value

at face value

In the English Vocabulary Profile: at face value = C1 If you accept something at face value because of the way it first looks or seems, you do so without thinking carefully about it. A search for the top 10 collocations in COCA: 1 TAKE 232 For example: We cannot afford to take mythology at face value. listen 2 TAKEN …

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if + necessary | any | anything | in doubt (subject and verb ellipsis)

Here are EXPERT EXAMPLES of subject and verb ellipsis after ‘if’: When you speak your character’s words, you can hear whether they sound natural, and fix them if necessary. TED *If necessary = if it is necessary. Unlike the billions of people who have few options, if any, due to war, poverty, or illness, you have plentiful opportunities to live decisively. TED *if any = if there are any.     Planet Radio If in doubt, don’t drive. *if in doubt = in you are in …

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say | show

In the English Grammar Profile, B1 point 26 in the category of PRESENT/simple is defined: a limited range of reporting verbs, including ‘say’, ‘show’ EXPERT EXAMPLE: This map shows the presence of agriculture on planet Earth.   PELIC STUDENT EXAMPLE: Some people say that money is the root of all evil, but I disagree with it. Korean male, writing class. _P show|shows|say|says * * * We have removed lines that are not …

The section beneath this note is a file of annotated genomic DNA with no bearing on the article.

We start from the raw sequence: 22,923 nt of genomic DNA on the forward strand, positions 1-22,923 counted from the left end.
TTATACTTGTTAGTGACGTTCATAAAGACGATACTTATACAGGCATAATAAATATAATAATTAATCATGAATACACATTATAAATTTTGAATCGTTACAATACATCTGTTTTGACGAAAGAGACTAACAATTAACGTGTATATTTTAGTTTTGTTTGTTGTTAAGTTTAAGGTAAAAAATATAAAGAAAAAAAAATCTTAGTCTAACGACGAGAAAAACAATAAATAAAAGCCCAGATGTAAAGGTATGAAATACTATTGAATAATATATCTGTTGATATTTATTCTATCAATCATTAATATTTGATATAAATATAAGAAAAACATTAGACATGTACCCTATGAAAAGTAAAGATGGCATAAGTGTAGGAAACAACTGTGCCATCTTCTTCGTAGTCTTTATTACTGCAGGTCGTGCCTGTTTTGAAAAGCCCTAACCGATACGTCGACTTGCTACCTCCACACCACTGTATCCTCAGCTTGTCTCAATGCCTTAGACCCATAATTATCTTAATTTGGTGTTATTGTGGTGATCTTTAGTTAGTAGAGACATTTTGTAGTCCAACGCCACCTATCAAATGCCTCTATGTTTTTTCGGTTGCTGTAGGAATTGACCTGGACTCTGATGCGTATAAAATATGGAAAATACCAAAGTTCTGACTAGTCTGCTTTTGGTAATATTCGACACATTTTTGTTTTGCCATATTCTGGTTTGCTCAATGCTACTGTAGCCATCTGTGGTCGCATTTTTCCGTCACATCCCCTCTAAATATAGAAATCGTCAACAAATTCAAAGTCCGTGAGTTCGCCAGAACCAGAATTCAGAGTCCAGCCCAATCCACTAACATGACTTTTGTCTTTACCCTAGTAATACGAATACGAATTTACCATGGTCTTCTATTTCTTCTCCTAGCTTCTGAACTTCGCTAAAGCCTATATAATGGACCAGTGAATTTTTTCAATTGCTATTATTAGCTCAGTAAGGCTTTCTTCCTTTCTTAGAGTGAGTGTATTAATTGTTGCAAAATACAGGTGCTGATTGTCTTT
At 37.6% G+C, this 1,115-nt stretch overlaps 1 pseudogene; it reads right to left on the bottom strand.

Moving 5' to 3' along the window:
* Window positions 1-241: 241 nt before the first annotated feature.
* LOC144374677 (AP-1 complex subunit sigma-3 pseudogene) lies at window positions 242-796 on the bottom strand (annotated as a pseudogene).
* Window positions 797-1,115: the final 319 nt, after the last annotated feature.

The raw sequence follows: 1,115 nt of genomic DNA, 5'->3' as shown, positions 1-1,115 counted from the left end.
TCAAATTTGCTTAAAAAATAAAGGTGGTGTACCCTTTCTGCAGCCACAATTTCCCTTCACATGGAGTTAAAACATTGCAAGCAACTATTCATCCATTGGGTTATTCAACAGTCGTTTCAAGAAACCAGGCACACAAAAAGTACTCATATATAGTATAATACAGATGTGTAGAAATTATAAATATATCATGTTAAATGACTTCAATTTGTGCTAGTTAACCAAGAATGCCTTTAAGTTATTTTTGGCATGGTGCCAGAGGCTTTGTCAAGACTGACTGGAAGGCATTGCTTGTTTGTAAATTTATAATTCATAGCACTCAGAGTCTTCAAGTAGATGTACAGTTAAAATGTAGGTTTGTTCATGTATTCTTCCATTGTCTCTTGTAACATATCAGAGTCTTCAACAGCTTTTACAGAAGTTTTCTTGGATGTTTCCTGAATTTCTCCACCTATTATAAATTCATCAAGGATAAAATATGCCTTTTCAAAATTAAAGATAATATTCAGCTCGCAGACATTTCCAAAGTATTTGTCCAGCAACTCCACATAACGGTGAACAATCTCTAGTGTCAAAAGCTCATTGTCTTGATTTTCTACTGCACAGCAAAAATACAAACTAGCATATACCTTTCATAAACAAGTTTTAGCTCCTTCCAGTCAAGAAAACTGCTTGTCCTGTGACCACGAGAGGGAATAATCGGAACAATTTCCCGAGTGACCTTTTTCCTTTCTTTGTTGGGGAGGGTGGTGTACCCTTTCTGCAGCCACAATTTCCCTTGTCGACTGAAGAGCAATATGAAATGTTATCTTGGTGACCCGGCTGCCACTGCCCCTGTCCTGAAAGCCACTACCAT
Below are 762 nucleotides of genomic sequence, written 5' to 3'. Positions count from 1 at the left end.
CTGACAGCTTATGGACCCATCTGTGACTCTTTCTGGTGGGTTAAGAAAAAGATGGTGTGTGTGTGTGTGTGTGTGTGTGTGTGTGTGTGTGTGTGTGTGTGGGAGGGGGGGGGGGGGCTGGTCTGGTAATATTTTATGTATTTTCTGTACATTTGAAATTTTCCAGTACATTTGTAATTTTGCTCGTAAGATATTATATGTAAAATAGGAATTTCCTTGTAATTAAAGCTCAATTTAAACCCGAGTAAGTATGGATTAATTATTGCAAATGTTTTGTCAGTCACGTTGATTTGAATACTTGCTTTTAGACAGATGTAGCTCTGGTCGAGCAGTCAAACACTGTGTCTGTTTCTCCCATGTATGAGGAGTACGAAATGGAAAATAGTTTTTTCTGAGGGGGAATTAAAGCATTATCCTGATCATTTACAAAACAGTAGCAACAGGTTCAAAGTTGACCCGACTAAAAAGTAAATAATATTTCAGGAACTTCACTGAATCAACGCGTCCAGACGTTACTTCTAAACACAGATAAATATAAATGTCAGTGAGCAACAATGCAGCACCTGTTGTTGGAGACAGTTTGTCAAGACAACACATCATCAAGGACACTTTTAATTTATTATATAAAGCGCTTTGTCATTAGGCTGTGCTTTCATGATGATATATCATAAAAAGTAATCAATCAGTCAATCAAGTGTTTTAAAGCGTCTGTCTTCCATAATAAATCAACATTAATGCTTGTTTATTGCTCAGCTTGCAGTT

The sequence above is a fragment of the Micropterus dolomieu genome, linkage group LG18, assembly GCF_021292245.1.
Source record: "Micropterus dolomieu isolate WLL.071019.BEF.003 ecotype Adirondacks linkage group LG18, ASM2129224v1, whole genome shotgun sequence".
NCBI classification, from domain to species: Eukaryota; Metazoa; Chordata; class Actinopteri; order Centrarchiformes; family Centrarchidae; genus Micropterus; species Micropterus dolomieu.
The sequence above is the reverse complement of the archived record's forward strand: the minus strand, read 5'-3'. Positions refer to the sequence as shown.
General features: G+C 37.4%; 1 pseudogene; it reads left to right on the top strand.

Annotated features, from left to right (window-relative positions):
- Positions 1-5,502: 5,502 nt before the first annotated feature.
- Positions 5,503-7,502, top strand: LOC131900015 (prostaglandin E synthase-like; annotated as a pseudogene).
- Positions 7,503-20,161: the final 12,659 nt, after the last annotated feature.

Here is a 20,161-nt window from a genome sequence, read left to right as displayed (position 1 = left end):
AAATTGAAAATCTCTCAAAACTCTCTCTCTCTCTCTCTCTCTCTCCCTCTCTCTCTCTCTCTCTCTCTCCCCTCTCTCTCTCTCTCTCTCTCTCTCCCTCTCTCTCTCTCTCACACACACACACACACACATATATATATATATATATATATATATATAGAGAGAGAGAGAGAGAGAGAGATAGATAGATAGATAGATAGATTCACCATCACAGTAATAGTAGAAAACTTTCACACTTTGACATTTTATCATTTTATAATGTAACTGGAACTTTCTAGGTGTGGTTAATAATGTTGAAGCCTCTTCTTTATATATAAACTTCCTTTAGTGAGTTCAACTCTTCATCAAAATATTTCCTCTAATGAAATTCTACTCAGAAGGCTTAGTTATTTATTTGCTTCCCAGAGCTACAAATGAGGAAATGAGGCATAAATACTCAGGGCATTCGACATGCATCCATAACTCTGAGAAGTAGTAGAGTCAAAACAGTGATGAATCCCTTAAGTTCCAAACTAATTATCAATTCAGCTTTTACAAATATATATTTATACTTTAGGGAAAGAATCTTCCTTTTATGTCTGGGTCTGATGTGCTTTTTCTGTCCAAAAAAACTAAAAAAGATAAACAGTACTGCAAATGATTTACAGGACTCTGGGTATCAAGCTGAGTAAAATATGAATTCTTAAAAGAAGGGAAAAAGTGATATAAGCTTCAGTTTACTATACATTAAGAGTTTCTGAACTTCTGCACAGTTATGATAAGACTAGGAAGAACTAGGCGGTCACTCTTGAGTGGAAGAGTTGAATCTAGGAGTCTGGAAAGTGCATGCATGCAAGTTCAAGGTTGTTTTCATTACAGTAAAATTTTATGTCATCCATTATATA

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most | enough | plenty of + NOUN

B1 Point 43 in the category of DETERMINERS is defined as: increasing range of quantifying determiners with both plural nouns and uncountable nouns (‘most’, ‘enough’, ‘plenty of’, ‘loads of’). *This overlaps another B1 point. PELIC WRITING CLASS EXAMPLES: Most students eat lunch and dinner in a cafeteria. Korean, Female, Level 3   In addition, the people who lived in Korea 100 years ago didn’t have enough transportation. Korean, Male, Level 3   *Note that …

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THE + comparative phrases ‘The more you have, the better it is.’

In the English Grammar Profile, B2 point 56 in the category of DETERMINERS and articles is defined as “the” in comparative phrases ‘more’, ‘less’, ‘worse’, ‘better’ * the more’, ‘less’, ‘worse’ * to talk about one thing that is affected by another. comparative clauses For example: The broader the sentiment across business, the more influence and power there is to make change. timesnewsgroup.com.au   The more guns there are here, the more likely there is to …

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